The Revolt Against Order

/, Theatre/Film, Blesok no. 29/The Revolt Against Order

The Revolt Against Order

B. The unrest (rebelliousness)

1. In Tango, the nephew Arthur is the one that expresses revolt with this situation. In this case, which is characteristic for Mrożek’s act, the situation is given in inverse, because Arthur doesn’t object, as we would expect, for more freedom (which is obviously present in abundance, so the situation looks like an anarchy) but, on the contrary, he rises up for order. In this drama, the unrest, the revolution, which usually signifies breaking of the conservative rules and conquering freedom, was already accomplished by the previous generation – Stomil and Eleonore, Arthurs parents. In this established order, the third generation lives well (Eleonore’s mother and uncle). It is only Arthur who isn’t at peace with the situation that blocks his creative forces, and therefore he fights for order, for organized way of life.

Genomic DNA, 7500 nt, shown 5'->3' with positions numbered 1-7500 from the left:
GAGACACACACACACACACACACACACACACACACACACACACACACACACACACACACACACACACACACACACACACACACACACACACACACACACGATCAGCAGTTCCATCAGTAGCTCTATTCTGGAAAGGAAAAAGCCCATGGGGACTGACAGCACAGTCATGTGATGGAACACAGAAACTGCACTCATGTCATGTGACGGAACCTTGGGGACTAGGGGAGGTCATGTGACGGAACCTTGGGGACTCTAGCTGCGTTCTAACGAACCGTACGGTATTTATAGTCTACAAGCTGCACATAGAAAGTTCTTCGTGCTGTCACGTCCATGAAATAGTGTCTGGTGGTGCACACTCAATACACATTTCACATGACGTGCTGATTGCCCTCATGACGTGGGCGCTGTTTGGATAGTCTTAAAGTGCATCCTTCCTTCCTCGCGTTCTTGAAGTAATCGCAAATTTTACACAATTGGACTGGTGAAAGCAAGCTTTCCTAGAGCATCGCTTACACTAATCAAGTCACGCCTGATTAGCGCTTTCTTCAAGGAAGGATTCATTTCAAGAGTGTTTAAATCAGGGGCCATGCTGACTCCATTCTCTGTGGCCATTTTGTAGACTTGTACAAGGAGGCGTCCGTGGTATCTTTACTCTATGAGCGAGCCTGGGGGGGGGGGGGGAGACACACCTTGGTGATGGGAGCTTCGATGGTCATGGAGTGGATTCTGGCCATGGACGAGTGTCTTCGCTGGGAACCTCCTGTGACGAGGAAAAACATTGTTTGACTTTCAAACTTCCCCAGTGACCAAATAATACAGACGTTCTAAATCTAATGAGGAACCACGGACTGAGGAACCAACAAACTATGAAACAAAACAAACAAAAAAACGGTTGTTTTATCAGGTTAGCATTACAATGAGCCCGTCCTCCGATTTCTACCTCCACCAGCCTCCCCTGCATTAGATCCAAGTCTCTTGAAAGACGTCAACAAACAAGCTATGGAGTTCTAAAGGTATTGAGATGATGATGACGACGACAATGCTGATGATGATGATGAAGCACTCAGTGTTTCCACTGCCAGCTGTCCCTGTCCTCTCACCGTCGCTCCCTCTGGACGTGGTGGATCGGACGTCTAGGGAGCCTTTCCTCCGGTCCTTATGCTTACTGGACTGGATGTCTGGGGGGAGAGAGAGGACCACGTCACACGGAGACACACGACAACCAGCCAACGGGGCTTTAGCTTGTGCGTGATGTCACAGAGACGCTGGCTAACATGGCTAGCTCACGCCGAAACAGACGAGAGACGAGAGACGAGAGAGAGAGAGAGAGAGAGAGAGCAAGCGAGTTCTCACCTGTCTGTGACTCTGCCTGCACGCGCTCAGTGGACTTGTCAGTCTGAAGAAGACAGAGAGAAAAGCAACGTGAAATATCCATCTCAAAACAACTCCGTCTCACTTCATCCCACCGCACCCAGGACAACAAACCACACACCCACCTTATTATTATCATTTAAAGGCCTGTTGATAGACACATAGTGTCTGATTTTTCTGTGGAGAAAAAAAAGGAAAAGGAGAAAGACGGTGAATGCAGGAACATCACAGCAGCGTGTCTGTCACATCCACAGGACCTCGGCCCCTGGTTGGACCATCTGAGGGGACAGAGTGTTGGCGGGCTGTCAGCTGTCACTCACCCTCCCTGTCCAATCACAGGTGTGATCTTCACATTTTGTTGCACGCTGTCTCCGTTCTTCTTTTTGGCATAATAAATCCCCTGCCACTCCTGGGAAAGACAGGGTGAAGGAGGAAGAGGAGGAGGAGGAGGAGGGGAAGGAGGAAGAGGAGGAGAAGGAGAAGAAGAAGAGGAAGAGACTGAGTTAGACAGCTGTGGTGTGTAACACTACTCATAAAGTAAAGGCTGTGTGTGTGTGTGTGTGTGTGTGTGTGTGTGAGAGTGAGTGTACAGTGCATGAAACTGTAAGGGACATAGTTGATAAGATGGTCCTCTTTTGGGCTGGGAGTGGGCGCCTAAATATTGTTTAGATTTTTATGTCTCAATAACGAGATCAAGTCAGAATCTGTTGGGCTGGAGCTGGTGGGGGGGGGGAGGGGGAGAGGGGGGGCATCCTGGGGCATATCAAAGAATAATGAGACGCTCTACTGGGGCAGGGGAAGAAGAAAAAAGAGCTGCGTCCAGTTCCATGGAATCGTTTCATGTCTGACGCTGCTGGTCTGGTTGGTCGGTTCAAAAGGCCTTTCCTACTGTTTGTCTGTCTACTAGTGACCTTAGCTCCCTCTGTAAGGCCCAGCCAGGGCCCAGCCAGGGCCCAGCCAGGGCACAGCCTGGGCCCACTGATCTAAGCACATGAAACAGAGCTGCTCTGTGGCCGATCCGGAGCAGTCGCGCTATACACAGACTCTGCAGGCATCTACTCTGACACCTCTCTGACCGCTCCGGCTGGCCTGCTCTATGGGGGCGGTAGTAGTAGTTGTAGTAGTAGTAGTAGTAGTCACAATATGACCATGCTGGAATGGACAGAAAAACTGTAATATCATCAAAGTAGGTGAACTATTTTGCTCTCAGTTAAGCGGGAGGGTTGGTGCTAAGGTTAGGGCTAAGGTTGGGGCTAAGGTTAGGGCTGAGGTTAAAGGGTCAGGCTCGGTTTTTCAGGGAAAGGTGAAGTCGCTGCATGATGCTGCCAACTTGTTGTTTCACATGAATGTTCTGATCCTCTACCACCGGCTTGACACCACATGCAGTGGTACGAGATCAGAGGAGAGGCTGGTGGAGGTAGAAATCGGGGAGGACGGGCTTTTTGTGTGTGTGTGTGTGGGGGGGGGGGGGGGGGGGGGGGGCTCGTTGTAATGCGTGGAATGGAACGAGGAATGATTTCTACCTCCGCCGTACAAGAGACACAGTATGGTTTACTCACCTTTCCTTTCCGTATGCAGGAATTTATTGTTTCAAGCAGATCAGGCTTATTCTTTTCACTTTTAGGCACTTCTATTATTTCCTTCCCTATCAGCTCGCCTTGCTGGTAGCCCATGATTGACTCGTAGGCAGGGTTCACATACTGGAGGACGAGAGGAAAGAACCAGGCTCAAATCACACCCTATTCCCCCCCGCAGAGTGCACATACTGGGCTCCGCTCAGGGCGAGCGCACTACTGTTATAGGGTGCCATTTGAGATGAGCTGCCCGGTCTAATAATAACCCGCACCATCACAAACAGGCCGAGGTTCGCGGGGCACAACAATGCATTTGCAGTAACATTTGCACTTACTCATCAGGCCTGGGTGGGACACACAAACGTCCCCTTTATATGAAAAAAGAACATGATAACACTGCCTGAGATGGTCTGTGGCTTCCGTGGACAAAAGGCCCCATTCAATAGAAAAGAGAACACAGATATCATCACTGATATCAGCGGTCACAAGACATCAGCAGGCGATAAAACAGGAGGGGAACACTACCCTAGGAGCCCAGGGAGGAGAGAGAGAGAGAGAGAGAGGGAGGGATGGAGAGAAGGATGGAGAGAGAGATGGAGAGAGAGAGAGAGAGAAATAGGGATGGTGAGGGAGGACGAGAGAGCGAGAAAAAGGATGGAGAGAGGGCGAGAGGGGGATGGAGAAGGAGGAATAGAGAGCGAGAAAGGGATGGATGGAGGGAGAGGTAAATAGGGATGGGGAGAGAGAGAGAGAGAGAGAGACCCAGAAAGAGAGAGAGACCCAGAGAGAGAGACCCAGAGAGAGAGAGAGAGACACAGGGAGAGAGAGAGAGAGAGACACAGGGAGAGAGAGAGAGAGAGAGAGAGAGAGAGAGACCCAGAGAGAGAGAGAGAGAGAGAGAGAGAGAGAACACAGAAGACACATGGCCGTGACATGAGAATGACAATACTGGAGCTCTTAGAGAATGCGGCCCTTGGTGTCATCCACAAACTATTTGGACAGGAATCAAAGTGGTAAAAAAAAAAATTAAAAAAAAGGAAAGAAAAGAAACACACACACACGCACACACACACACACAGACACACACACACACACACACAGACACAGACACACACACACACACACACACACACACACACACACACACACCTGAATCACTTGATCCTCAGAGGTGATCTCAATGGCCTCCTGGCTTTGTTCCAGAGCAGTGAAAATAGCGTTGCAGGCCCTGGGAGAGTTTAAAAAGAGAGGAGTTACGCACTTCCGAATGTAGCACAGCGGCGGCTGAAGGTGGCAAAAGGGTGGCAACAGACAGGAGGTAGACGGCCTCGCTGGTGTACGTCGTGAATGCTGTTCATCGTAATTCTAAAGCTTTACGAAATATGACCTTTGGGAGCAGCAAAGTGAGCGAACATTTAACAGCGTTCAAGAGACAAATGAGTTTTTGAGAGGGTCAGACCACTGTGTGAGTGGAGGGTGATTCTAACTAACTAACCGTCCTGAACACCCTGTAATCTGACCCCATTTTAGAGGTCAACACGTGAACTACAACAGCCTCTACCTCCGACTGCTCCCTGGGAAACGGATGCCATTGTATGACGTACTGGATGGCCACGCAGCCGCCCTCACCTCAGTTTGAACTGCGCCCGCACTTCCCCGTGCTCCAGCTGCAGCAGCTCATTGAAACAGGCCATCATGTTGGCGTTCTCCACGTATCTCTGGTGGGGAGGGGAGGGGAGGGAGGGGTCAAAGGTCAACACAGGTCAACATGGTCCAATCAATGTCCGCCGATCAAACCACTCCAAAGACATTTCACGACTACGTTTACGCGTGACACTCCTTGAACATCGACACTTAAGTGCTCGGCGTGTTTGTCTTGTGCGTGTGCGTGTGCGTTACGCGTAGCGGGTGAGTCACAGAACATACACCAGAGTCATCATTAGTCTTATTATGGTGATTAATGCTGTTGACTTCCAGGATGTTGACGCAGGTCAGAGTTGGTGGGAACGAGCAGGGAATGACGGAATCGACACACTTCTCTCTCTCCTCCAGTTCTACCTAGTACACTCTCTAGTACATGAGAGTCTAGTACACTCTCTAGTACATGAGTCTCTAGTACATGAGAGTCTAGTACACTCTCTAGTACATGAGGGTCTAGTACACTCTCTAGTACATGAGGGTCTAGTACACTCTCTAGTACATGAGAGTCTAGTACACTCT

2. In the Grand Brilliant Waltz, the cornerstone, the guardian of the order in the institution is the doctor. He has a clear task, to keep the people of the institution within a certain regime, which will enable them to fit in the system, helped by the “specialists for metaphors”. By trying hard not to pressure the patients, the doctor is in a way in a mild opposition with the system, which cannot be called a rebellion in the real sense of the word. But the real rebellion begins when Simon Weber is introduced. He is a historian, who is curiously interested in a Polish rebel Drohojowski, a rebel figure from the period of the Napoleon wars. He reached Slovenia, where his leg was amputated. Because of this interest, Weber is considered a latent rebel, whose behavior has to be controlled. Weber’s rebellion consists of his emphasized self-identification with Drohojowski (On the scene this is illustrated with an external transformation as well: Weber wears a Polish uniform and speaks Polish). And so, he identifies himself with a hero from the times when battle, resistance, faith and purpose still existed.